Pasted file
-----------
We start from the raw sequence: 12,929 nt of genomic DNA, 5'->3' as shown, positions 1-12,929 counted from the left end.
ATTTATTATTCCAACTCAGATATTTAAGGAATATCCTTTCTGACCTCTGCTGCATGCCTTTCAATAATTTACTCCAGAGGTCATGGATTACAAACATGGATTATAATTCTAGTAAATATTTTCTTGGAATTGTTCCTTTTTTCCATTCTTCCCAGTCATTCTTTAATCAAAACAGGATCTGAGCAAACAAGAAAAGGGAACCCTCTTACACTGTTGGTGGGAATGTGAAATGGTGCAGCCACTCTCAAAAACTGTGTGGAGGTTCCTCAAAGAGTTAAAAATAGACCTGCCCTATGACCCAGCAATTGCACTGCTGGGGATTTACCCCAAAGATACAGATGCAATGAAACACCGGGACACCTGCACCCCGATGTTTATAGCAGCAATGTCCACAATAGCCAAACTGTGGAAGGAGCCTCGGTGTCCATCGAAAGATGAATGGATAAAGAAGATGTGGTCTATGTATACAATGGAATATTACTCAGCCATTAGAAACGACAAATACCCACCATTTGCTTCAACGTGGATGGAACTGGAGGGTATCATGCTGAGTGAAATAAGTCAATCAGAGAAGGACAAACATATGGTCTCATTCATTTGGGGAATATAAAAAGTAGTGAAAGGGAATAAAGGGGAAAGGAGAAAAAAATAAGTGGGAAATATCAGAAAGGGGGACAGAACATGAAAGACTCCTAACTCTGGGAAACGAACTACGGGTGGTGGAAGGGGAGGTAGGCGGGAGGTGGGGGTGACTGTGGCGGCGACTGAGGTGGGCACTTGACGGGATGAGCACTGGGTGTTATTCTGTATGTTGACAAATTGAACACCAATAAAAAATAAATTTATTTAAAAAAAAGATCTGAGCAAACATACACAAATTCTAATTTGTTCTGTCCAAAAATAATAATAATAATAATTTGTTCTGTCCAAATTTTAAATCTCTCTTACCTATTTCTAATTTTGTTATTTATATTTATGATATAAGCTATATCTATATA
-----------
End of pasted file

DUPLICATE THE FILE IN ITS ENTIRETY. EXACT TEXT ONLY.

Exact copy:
We start from the raw sequence: 12,929 nt of genomic DNA, 5'->3' as shown, positions 1-12,929 counted from the left end.
ATTTATTATTCCAACTCAGATATTTAAGGAATATCCTTTCTGACCTCTGCTGCATGCCTTTCAATAATTTACTCCAGAGGTCATGGATTACAAACATGGATTATAATTCTAGTAAATATTTTCTTGGAATTGTTCCTTTTTTCCATTCTTCCCAGTCATTCTTTAATCAAAACAGGATCTGAGCAAACAAGAAAAGGGAACCCTCTTACACTGTTGGTGGGAATGTGAAATGGTGCAGCCACTCTCAAAAACTGTGTGGAGGTTCCTCAAAGAGTTAAAAATAGACCTGCCCTATGACCCAGCAATTGCACTGCTGGGGATTTACCCCAAAGATACAGATGCAATGAAACACCGGGACACCTGCACCCCGATGTTTATAGCAGCAATGTCCACAATAGCCAAACTGTGGAAGGAGCCTCGGTGTCCATCGAAAGATGAATGGATAAAGAAGATGTGGTCTATGTATACAATGGAATATTACTCAGCCATTAGAAACGACAAATACCCACCATTTGCTTCAACGTGGATGGAACTGGAGGGTATCATGCTGAGTGAAATAAGTCAATCAGAGAAGGACAAACATATGGTCTCATTCATTTGGGGAATATAAAAAGTAGTGAAAGGGAATAAAGGGGAAAGGAGAAAAAAATAAGTGGGAAATATCAGAAAGGGGGACAGAACATGAAAGACTCCTAACTCTGGGAAACGAACTACGGGTGGTGGAAGGGGAGGTAGGCGGGAGGTGGGGGTGACTGTGGCGGCGACTGAGGTGGGCACTTGACGGGATGAGCACTGGGTGTTATTCTGTATGTTGACAAATTGAACACCAATAAAAAATAAATTTATTTAAAAAAAAGATCTGAGCAAACATACACAAATTCTAATTTGTTCTGTCCAAAAATAATAATAATAATAATTTGTTCTGTCCAAATTTTAAATCTCTCTTACCTATTTCTAATTTTGTTATTTATATTTATGATATAAGCTATATCTATATA